Officials ask for patience with roads

No major incidents over weekend

T-R PHOTO BY SUSANNA MEYER East Main Street was covered in snow on Saturday morning after Friday’s storm. Business owners were digging out their storefronts as plows cleared the road.



A winter wonderland visited Iowa on Friday and into the early hours of Saturday morning, with a reported eight inches of snow touching down in Marshalltown and totals as high as 14.3 inches in Des Moines.

Generally, with large amounts of snow – this is the biggest snowfall of the 2021-22 winter so far – a major increase in accidents is inevitable, but Marshalltown Police Sergeant Tom Watson said things went about as expected without a huge rise in crashes.

“We’ve had maybe a couple minor accidents,” Watson said. “We’ve had a lot of motorist assists, where people get stuck in the snow on the side streets in particular. We’ve had a lot of those.”

In the instances of motorists adrift, the MPD can help vehicles out of snow banks if needed or do whatever is necessary to get passengers and travelers home safely.

According to Watson, the MPD also received a number of calls about people blowing snow or shoveling snow across the street or into other yards, a common complaint after major storms.

He made a point to remind residents of the city’s ordinance and said they are still in the education phase because this was the first big snow of the season. Following the ordinances, he said, will assist the plowing crews that come through, as plows can get damaged by running over frozen snow pushed into the road.

Some roads in Marshalltown were still not plowed by Saturday afternoon and into Sunday, and Marshall County Engineer Paul Geilenfeldt said it was still a work in progress. Many factors are at play when assessing how quickly all roads can be plowed, Geilenfeldt added, and he asked for patience, understanding and caution from travelers.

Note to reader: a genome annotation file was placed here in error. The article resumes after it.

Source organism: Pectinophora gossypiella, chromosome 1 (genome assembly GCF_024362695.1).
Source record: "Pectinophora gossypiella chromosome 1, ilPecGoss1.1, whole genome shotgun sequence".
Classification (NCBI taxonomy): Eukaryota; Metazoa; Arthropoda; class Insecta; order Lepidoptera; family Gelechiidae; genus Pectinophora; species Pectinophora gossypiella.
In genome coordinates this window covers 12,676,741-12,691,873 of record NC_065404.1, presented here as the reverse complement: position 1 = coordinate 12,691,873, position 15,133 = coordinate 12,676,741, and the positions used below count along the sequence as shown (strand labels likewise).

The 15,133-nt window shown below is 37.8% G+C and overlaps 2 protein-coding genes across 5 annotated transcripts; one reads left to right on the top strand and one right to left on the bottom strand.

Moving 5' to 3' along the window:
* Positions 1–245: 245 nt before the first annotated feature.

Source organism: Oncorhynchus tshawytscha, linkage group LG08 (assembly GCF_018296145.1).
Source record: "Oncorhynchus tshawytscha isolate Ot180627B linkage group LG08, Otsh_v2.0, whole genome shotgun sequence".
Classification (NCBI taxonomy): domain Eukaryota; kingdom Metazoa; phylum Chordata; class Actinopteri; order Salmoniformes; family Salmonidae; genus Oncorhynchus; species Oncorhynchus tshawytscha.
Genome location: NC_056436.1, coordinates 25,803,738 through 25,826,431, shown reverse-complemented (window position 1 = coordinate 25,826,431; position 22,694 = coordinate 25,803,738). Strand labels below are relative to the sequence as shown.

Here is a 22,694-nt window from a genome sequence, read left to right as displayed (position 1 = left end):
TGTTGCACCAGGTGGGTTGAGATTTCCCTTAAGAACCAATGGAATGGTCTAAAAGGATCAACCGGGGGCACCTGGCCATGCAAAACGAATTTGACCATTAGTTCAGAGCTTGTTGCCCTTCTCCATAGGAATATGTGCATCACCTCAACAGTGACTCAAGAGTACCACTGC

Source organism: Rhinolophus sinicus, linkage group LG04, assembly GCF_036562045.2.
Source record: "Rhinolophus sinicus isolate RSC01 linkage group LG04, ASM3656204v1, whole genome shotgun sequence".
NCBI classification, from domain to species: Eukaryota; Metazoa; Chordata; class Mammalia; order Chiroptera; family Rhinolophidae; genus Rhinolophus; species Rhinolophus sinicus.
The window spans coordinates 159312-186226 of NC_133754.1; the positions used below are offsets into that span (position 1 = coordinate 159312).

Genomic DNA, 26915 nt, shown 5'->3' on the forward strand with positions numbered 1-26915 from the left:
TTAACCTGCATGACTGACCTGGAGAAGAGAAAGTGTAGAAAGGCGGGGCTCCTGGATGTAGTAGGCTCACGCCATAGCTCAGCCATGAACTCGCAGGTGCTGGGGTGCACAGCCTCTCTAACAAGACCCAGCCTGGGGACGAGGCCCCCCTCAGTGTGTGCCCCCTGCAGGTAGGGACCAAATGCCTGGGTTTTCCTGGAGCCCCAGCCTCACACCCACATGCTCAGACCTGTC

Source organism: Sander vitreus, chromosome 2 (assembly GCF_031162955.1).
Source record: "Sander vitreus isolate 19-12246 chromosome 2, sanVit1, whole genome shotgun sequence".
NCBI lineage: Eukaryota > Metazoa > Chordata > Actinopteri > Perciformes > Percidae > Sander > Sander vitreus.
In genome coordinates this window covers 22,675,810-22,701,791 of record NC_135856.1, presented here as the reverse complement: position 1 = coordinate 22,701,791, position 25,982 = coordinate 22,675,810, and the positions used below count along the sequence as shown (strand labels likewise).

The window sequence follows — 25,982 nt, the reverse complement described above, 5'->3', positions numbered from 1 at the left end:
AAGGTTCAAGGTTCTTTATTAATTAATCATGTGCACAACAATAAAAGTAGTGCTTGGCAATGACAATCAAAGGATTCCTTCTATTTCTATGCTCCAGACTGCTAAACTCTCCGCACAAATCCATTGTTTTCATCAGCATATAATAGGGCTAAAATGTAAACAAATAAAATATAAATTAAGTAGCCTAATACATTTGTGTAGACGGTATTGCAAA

“It depends on temperatures, and we need a little sun. We use a lot of salt and sand, but if it’s under 15 degrees, the salt really doesn’t work because saltwater can freeze,” Geilenfeldt said. “We just need the patience because we can’t get every road in one day. We might get them just one way depending on the storm. It may just be a pass-through where there’s not two-way traffic. So people have to still be patient and slow it down.”

Marshall County Sheriff Joel Phillips echoed Geilenfeldt’s call for patience and caution and said most of the county’s main highways are cleared and OK for driving. Nevertheless, he noted, some secondary roads were still impassable due to snow coverage.

Phillips thanked Marshall County residents for mostly staying in and heeding the county’s warnings preceding the storm. Apart from an incident on Highways 96 and 14 involving a commercial vehicle that had to be removed, he said motorists used proper caution. He asked that they continue to be careful, particularly at night with the potential for precipitation to refreeze.

“I’d call ahead to your destination, if you’re going to a family member’s house, just to make sure the roads are open, and snow has been removed,” Phillips said.


Contact Noah Rohlfing at 641-753-6611 or smeyer@timesrepublican.com.


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